December 1, 2008
RKS Design molds a safe new material into a futuristic and functional drinking vessel.
In 2005, Eric Barnes, a Southern California entrepreneur, hired RKS Design to devise a new kind of water bottle. It had to be reusable, durable, and dishwasher-safe—and it had to be made from a plastic that didn’t contain the chemical bisphenol-A, or BPA, which has been linked to cardiovascular disease and diabetes. There was just one hitch: such a material didn’t yet exist. “We were scratching our heads,” Chris Glupker, of RKS, says. “Finally, we talked to a representative from Eastman Chemical Company who was working with us on plastic guitar bodies at the time. He said, ‘Well, we’ve got something in the works that you might be interested in.’” That something turned out to be Tritan, a copolyester (a new, high-performance polymer) with similar strength and clarity to BPA-laden polycarbonate.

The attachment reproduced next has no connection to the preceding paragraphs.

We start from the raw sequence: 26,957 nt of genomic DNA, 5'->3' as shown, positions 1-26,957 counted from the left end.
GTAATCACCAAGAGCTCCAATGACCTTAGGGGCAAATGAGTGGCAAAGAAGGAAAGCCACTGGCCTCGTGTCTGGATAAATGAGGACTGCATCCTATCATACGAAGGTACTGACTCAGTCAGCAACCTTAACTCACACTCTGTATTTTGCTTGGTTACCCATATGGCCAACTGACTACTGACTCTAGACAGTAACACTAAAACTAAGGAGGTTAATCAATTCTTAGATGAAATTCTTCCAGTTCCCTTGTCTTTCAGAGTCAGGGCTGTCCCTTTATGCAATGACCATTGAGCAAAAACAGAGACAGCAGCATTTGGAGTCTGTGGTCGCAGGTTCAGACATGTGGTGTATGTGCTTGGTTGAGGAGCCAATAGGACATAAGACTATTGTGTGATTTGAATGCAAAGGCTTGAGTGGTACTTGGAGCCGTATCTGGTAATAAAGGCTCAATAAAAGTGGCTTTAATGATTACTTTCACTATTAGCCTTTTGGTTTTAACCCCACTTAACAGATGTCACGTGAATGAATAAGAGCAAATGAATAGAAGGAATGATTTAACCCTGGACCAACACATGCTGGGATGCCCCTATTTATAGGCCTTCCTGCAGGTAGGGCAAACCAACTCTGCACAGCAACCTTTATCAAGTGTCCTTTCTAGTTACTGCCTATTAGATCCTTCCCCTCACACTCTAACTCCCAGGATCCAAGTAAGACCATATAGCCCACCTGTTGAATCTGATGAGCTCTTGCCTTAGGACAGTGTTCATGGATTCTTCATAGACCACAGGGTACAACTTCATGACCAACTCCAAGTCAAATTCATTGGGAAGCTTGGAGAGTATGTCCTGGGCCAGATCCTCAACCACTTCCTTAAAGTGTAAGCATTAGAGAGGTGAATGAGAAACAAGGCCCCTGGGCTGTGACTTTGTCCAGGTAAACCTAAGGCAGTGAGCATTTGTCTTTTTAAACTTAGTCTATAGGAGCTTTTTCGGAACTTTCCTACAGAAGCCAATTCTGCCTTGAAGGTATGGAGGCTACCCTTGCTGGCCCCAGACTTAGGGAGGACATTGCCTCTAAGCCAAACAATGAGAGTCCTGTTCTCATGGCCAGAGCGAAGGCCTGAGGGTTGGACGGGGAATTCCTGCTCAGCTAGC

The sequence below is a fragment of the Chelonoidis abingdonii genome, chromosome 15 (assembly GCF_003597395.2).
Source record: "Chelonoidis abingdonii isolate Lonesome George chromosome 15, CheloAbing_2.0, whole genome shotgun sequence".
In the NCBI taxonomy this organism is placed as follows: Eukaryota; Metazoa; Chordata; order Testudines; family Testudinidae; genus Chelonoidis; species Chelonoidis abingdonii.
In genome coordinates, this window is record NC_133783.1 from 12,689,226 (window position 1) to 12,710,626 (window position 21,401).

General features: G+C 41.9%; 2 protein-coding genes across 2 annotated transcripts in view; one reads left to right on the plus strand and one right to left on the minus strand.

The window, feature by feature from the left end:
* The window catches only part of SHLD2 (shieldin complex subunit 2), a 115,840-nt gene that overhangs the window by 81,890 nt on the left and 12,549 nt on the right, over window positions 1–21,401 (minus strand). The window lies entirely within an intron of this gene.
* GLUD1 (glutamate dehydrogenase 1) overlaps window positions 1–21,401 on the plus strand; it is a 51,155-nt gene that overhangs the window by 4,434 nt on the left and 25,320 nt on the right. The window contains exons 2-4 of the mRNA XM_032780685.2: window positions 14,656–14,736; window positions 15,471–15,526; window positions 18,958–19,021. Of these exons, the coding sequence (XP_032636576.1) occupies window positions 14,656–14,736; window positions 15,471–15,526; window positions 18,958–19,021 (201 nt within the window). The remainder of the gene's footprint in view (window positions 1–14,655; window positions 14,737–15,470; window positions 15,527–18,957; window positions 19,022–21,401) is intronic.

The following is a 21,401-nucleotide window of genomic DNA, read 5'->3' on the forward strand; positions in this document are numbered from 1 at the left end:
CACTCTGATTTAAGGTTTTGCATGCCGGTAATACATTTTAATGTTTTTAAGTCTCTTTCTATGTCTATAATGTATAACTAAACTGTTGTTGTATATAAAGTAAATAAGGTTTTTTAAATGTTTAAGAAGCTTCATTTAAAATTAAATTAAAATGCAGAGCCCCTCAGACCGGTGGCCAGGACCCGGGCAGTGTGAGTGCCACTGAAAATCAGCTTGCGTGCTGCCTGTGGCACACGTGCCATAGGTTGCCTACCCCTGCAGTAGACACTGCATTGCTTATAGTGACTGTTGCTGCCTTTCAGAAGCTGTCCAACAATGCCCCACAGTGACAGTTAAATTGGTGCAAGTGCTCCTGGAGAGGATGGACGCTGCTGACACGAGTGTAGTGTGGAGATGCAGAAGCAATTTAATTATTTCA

With its crystal-blue body, white trim, and streamlined shape, the Kor One bottle is substantially slicker than its backpacking brethren. “We set out to do a very emotional, impactful design, something that would kind of beckon to people as a lifestyle product,” Glupker says. It’s also a paragon of functionality: the hinged lid flips open with the press of a button and forms a leak-proof seal when closed. Ultimately, the makers hope that the stylish design will deter users from buying throwaway water bottles. (Kor also takes back its product for disassembly and recycling.) Here Glupker talks about the making of Kor One, available for purchase at www.korwater.com.
Height: 11.4 in.
Base width: 3.5 in.
Base depth: 2.6 in.